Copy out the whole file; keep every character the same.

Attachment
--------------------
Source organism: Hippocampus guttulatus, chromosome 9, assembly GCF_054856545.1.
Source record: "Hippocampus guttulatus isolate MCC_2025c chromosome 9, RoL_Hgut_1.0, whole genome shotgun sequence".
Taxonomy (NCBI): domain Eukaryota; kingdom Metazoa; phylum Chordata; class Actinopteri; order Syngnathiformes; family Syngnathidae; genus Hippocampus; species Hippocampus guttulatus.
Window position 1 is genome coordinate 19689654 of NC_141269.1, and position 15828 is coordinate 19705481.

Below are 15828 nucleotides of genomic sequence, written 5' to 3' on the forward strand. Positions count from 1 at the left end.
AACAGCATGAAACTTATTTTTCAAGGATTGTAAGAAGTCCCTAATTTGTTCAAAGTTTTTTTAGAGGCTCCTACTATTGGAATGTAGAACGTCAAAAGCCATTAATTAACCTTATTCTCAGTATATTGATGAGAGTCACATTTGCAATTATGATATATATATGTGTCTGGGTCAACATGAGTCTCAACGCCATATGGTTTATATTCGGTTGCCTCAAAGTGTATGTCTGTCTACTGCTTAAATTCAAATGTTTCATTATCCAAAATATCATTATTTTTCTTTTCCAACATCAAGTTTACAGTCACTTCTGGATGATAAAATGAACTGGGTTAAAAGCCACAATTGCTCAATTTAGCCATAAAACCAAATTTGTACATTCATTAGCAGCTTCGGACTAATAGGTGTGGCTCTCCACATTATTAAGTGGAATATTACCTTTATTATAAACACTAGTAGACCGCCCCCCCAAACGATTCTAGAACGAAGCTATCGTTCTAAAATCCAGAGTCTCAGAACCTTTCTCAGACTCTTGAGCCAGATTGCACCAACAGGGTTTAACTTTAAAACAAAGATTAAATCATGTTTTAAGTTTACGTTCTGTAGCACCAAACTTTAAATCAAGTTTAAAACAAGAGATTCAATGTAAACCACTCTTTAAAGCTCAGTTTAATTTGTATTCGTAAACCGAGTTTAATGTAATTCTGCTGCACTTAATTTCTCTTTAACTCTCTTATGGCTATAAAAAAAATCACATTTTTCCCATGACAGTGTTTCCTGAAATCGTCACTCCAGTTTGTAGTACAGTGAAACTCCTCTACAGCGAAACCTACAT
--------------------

Source organism: Hippocampus guttulatus, chromosome 9, assembly GCF_054856545.1.
Source record: "Hippocampus guttulatus isolate MCC_2025c chromosome 9, RoL_Hgut_1.0, whole genome shotgun sequence".
Taxonomy (NCBI): domain Eukaryota; kingdom Metazoa; phylum Chordata; class Actinopteri; order Syngnathiformes; family Syngnathidae; genus Hippocampus; species Hippocampus guttulatus.
Window position 1 is genome coordinate 19689654 of NC_141269.1, and position 15828 is coordinate 19705481.

Below are 15828 nucleotides of genomic sequence, written 5' to 3' on the forward strand. Positions count from 1 at the left end.
AACAGCATGAAACTTATTTTTCAAGGATTGTAAGAAGTCCCTAATTTGTTCAAAGTTTTTTTAGAGGCTCCTACTATTGGAATGTAGAACGTCAAAAGCCATTAATTAACCTTATTCTCAGTATATTGATGAGAGTCACATTTGCAATTATGATATATATATGTGTCTGGGTCAACATGAGTCTCAACGCCATATGGTTTATATTCGGTTGCCTCAAAGTGTATGTCTGTCTACTGCTTAAATTCAAATGTTTCATTATCCAAAATATCATTATTTTTCTTTTCCAACATCAAGTTTACAGTCACTTCTGGATGATAAAATGAACTGGGTTAAAAGCCACAATTGCTCAATTTAGCCATAAAACCAAATTTGTACATTCATTAGCAGCTTCGGACTAATAGGTGTGGCTCTCCACATTATTAAGTGGAATATTACCTTTATTATAAACACTAGTAGACCGCCCCCCCAAACGATTCTAGAACGAAGCTATCGTTCTAAAATCCAGAGTCTCAGAACCTTTCTCAGACTCTTGAGCCAGATTGCACCAACAGGGTTTAACTTTAAAACAAAGATTAAATCATGTTTTAAGTTTACGTTCTGTAGCACCAAACTTTAAATCAAGTTTAAAACAAGAGATTCAATGTAAACCACTCTTTAAAGCTCAGTTTAATTTGTATTCGTAAACCGAGTTTAATGTAATTCTGCTGCACTTAATTTCTCTTTAACTCTCTTATGGCTATAAAAAAAATCACATTTTTCCCATGACAGTGTTTCCTGAAATCGTCACTCCAGTTTGTAGTACAGTGAAACTCCTCTACAGCGAAACCTACAT